Travellers have been given the first look at the Singapore Airline Boeing 737 MAX business class product, newly introduced to enhance the short-haul experience for passengers using the Lion City as a gateway to other Asian countries. With eight more 737-8 MAX jets being delivered to the carrier between now and March 31, 2022, in addition to the six currently in the fleet, it’s looking like business travellers travelling from Singapore to countries like Thailand, Nepal, Maldives, Malaysia, and Indonesia will be frequenting the lavish 10-seat business class cabin and getting used to the vindicated model following a number of design and safety improvements.
The new Singapore Airlines business class was designed by Factorydesign and produced by Thompson Aero Seating, introducing lie-flat comfort to the model to better align the carrier’s narrowbody offering with their reliable widebody products. With the 737-8 cabin redesign putting a larger emphasis on personal space and privacy, numerous modern comforts have been introduced to make the lie-flat business class more attractive for passengers hopping around Asia in short bursts.
The new business class product is expected to roll out across the current fleet of 737-8 jets in the coming weeks, and uniform across the other deliveries once they are welcomed by Singapore Airlines. In total, Singapore’s flagship carrier will have 37 of these 737-8 jets with 31 more on the way.
All of Singapore Airlines’ 737-8 aircraft will have 154 seats spread across two classes. That’s 10 in Business and 144 in Economy Class, which has also been slightly redesigned with five inches of recline for each of the 18-inch wide seats, and an average 30-inch seat pitch. Each economy passenger will also have a new 10-inch IFE screen and a single USB charging port.
Although it’s the Singapore Airlines 737 MAX Business Class product that’s of most interest here. The first and third rows of the 10-seat cabin have a 2-2 configuration in a staggered layout. This gives the second row enough space for one throne-style seat on each side of the aisle for passengers who want greater privacy and seamless storage options. Each of these seats will have a 16-inch HD screen and both AC and USB ports.
Each business class seat is between 19-inches and 22-inches and reclines all the way back to transform into fully-flat beds measuring 1.93 metres. They all have ergonomic features like a wide folding tray table, a reading light with adjustable brightness, a small nook under the monitor for stowage, and access to in-flight WiFi with the first 100MB free for business class passengers.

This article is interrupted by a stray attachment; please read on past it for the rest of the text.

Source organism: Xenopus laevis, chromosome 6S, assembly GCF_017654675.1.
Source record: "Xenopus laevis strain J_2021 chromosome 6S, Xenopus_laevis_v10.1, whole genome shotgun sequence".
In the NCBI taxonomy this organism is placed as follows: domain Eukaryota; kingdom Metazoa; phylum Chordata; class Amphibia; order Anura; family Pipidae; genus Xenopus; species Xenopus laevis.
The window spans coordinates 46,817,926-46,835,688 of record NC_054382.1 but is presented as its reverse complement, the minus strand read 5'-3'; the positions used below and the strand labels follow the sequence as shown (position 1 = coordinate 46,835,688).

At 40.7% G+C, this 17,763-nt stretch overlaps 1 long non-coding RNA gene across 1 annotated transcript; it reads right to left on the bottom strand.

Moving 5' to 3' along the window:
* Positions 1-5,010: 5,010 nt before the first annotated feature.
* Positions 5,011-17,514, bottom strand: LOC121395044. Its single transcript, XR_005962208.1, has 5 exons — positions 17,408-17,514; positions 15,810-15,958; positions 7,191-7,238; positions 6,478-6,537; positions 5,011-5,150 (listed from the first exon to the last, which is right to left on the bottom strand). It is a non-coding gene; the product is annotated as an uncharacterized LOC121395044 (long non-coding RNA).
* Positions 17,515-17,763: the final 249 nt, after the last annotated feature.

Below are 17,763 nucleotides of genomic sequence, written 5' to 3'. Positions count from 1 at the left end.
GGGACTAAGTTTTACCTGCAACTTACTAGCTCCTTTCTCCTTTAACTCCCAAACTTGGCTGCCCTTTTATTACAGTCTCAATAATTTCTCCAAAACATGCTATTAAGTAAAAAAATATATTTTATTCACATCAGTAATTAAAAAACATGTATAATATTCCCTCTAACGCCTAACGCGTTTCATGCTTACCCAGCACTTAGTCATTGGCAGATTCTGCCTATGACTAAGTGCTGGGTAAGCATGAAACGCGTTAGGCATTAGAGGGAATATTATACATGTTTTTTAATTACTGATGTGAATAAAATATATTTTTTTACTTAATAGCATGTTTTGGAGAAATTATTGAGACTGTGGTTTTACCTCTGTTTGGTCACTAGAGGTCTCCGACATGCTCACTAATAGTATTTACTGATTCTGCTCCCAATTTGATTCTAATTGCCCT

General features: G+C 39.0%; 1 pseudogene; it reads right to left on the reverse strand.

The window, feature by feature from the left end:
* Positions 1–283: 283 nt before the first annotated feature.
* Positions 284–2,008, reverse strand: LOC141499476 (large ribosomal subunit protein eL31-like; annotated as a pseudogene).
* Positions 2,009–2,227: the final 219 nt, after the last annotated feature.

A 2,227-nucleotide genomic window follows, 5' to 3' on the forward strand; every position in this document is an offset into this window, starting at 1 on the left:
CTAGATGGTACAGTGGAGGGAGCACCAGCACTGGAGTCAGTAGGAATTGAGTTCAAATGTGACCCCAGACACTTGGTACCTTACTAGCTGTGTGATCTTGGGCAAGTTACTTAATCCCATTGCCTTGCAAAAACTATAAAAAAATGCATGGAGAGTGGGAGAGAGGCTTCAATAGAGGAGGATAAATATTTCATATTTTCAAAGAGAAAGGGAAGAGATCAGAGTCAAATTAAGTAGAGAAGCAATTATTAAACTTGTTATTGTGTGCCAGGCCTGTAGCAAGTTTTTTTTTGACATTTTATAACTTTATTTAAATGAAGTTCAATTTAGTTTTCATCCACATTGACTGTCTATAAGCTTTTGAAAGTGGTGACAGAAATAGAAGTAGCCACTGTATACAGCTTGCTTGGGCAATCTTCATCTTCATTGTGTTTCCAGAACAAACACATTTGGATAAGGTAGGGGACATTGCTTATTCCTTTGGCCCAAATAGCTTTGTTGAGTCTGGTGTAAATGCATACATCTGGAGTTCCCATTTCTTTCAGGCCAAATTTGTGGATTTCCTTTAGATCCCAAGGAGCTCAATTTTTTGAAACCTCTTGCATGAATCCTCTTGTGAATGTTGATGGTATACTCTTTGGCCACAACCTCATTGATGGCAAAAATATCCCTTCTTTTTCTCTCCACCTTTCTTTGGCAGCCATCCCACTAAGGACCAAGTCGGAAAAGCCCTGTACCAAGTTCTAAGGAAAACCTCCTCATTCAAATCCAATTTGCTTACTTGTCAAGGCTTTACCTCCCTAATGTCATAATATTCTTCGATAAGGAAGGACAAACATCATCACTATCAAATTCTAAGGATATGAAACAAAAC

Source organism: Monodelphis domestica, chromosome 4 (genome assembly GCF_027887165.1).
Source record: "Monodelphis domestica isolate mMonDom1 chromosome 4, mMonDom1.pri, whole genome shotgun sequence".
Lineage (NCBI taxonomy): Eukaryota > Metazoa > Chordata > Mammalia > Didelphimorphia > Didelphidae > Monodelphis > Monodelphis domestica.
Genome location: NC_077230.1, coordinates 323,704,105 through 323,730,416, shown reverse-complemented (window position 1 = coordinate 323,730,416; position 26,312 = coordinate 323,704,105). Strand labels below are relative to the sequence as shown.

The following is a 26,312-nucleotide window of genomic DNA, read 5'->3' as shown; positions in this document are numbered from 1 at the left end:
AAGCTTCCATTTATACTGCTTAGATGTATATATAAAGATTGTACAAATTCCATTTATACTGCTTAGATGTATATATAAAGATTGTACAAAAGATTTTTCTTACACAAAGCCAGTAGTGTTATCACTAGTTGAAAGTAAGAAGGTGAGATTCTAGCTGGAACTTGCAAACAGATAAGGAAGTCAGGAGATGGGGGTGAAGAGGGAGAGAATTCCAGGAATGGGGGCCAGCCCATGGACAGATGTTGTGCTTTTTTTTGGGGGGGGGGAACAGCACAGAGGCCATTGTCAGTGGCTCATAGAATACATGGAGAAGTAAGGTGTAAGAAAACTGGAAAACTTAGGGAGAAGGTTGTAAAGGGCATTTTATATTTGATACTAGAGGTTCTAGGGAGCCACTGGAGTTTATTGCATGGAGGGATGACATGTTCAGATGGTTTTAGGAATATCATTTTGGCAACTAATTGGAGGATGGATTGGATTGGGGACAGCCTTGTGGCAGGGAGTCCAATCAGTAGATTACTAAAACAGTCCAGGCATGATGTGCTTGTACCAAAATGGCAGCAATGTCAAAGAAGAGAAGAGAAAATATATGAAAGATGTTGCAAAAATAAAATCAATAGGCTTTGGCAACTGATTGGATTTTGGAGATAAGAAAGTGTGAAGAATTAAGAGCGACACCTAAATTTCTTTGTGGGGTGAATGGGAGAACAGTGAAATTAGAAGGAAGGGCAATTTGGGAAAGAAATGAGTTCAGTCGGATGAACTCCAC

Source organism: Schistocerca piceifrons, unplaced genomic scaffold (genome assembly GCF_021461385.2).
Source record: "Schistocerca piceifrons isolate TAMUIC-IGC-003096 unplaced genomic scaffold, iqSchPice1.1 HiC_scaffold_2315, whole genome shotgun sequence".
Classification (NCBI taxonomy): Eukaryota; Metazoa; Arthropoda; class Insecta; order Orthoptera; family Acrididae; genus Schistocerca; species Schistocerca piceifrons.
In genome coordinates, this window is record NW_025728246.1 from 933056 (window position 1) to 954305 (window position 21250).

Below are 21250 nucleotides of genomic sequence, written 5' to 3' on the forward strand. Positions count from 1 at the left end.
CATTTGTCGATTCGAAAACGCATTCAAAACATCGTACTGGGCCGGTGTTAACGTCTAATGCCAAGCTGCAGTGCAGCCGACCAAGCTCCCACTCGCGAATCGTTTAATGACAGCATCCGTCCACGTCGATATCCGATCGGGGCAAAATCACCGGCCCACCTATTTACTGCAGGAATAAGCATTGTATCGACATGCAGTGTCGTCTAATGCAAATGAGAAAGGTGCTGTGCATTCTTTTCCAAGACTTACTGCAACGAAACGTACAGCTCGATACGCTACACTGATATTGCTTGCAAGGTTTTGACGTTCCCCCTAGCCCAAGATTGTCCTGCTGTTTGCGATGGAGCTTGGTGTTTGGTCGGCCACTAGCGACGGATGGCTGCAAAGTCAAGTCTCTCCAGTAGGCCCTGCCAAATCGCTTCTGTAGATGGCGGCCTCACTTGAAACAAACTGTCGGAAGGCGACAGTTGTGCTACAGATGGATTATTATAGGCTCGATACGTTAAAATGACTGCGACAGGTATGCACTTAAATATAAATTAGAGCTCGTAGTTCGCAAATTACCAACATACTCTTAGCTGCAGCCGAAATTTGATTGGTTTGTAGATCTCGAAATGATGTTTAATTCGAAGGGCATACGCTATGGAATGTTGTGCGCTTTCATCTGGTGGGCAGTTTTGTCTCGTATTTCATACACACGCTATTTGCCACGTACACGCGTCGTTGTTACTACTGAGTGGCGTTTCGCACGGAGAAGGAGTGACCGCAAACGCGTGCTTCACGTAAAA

Those throne-style seats should be the main talking points here. The unique staggered layout of the cabin means these super private seats will be highly sought by solo travellers, offering the wider 22-inch design and direct aisle access. This is compared to the paired seats in rows 11 and 14, which are slightly smaller in width. When seated upright, the 22-inch seats offer passengers a nice and leisurely 44-inch pitch.
The two throne-style seats are clearly the top picks, but Singapore Airlines says it will not be charging extra for the privilege, nor will the carrier reserve them for elite PPS Club members. Although this may change, it is the aviation industry after all.
Singapore Airlines inherited their current collection of 737-8 MAX jets after the end of regional sibling SilkAir. All jets have been upgraded, and the models arriving will sport the same redesign so Singapore Airlines is able to passengers a premium travel experience across its entire full-service network. The redevelopment is part of an SGD$230 million (AU$232.2 million) investment in cabin products to better prepare Singapore Airlines for the swift return of travel post-pandemic.
The currently-owned jets are scheduled to take wing in the coming weeks to a handful of destinations, including Cambodia, Brunei, Indonesia, Malaysia, Nepal, Thailand, and the Maldives. Passengers flying these services will be the first to experience the Singapore Airlines 737 MAX business class product.